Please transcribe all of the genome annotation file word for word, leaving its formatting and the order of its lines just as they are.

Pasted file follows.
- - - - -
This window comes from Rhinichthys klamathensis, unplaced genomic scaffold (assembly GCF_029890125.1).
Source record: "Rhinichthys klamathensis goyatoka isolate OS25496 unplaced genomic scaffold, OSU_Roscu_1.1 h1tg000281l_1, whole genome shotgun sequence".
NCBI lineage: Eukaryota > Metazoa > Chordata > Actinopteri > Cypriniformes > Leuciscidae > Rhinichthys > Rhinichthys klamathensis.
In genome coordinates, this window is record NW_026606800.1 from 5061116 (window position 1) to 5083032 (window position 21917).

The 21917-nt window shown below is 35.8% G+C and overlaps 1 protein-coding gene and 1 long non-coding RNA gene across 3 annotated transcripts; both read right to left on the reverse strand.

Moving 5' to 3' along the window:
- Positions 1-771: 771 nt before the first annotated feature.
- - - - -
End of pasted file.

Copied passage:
This window comes from Rhinichthys klamathensis, unplaced genomic scaffold (assembly GCF_029890125.1).
Source record: "Rhinichthys klamathensis goyatoka isolate OS25496 unplaced genomic scaffold, OSU_Roscu_1.1 h1tg000281l_1, whole genome shotgun sequence".
NCBI lineage: Eukaryota > Metazoa > Chordata > Actinopteri > Cypriniformes > Leuciscidae > Rhinichthys > Rhinichthys klamathensis.
In genome coordinates, this window is record NW_026606800.1 from 5061116 (window position 1) to 5083032 (window position 21917).

The 21917-nt window shown below is 35.8% G+C and overlaps 1 protein-coding gene and 1 long non-coding RNA gene across 3 annotated transcripts; both read right to left on the reverse strand.

Moving 5' to 3' along the window:
- Positions 1-771: 771 nt before the first annotated feature.